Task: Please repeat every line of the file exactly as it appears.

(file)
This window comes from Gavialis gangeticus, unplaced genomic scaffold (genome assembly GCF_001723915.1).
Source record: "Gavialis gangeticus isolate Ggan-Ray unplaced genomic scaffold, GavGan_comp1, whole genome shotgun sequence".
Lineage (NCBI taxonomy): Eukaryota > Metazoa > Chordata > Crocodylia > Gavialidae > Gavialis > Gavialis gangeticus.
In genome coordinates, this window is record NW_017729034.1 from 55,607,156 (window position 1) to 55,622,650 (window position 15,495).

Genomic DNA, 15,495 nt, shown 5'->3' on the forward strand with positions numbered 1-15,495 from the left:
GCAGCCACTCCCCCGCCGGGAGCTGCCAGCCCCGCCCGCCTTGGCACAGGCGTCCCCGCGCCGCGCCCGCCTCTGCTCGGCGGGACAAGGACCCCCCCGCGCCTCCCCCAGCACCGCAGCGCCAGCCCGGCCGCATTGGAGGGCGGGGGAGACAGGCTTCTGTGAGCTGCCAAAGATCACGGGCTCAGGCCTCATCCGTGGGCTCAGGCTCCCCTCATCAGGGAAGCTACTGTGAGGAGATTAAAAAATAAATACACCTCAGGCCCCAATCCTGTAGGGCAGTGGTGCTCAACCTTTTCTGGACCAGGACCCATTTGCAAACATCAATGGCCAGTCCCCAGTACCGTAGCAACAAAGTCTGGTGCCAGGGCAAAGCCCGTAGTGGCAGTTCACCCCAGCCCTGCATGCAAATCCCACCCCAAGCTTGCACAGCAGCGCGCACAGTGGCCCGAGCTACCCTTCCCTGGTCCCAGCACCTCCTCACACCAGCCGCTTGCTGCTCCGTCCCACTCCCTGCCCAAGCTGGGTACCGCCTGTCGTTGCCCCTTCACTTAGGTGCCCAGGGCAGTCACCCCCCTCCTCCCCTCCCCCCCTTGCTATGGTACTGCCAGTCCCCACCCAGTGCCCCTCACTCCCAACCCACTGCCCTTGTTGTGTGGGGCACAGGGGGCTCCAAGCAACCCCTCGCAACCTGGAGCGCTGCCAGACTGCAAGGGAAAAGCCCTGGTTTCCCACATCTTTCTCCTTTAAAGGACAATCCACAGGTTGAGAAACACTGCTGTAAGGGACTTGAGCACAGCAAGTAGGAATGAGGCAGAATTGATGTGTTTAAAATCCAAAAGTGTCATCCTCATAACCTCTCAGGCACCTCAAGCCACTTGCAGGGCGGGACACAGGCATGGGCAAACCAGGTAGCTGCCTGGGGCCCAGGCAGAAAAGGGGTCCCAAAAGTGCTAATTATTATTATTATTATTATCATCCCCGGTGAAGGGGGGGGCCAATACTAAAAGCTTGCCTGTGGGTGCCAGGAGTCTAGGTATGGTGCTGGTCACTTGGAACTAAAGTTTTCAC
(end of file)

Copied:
This window comes from Gavialis gangeticus, unplaced genomic scaffold (genome assembly GCF_001723915.1).
Source record: "Gavialis gangeticus isolate Ggan-Ray unplaced genomic scaffold, GavGan_comp1, whole genome shotgun sequence".
Lineage (NCBI taxonomy): Eukaryota > Metazoa > Chordata > Crocodylia > Gavialidae > Gavialis > Gavialis gangeticus.
In genome coordinates, this window is record NW_017729034.1 from 55,607,156 (window position 1) to 55,622,650 (window position 15,495).

Genomic DNA, 15,495 nt, shown 5'->3' on the forward strand with positions numbered 1-15,495 from the left:
GCAGCCACTCCCCCGCCGGGAGCTGCCAGCCCCGCCCGCCTTGGCACAGGCGTCCCCGCGCCGCGCCCGCCTCTGCTCGGCGGGACAAGGACCCCCCCGCGCCTCCCCCAGCACCGCAGCGCCAGCCCGGCCGCATTGGAGGGCGGGGGAGACAGGCTTCTGTGAGCTGCCAAAGATCACGGGCTCAGGCCTCATCCGTGGGCTCAGGCTCCCCTCATCAGGGAAGCTACTGTGAGGAGATTAAAAAATAAATACACCTCAGGCCCCAATCCTGTAGGGCAGTGGTGCTCAACCTTTTCTGGACCAGGACCCATTTGCAAACATCAATGGCCAGTCCCCAGTACCGTAGCAACAAAGTCTGGTGCCAGGGCAAAGCCCGTAGTGGCAGTTCACCCCAGCCCTGCATGCAAATCCCACCCCAAGCTTGCACAGCAGCGCGCACAGTGGCCCGAGCTACCCTTCCCTGGTCCCAGCACCTCCTCACACCAGCCGCTTGCTGCTCCGTCCCACTCCCTGCCCAAGCTGGGTACCGCCTGTCGTTGCCCCTTCACTTAGGTGCCCAGGGCAGTCACCCCCCTCCTCCCCTCCCCCCCTTGCTATGGTACTGCCAGTCCCCACCCAGTGCCCCTCACTCCCAACCCACTGCCCTTGTTGTGTGGGGCACAGGGGGCTCCAAGCAACCCCTCGCAACCTGGAGCGCTGCCAGACTGCAAGGGAAAAGCCCTGGTTTCCCACATCTTTCTCCTTTAAAGGACAATCCACAGGTTGAGAAACACTGCTGTAAGGGACTTGAGCACAGCAAGTAGGAATGAGGCAGAATTGATGTGTTTAAAATCCAAAAGTGTCATCCTCATAACCTCTCAGGCACCTCAAGCCACTTGCAGGGCGGGACACAGGCATGGGCAAACCAGGTAGCTGCCTGGGGCCCAGGCAGAAAAGGGGTCCCAAAAGTGCTAATTATTATTATTATTATTATCATCCCCGGTGAAGGGGGGGGCCAATACTAAAAGCTTGCCTGTGGGTGCCAGGAGTCTAGGTATGGTGCTGGTCACTTGGAACTAAAGTTTTCAC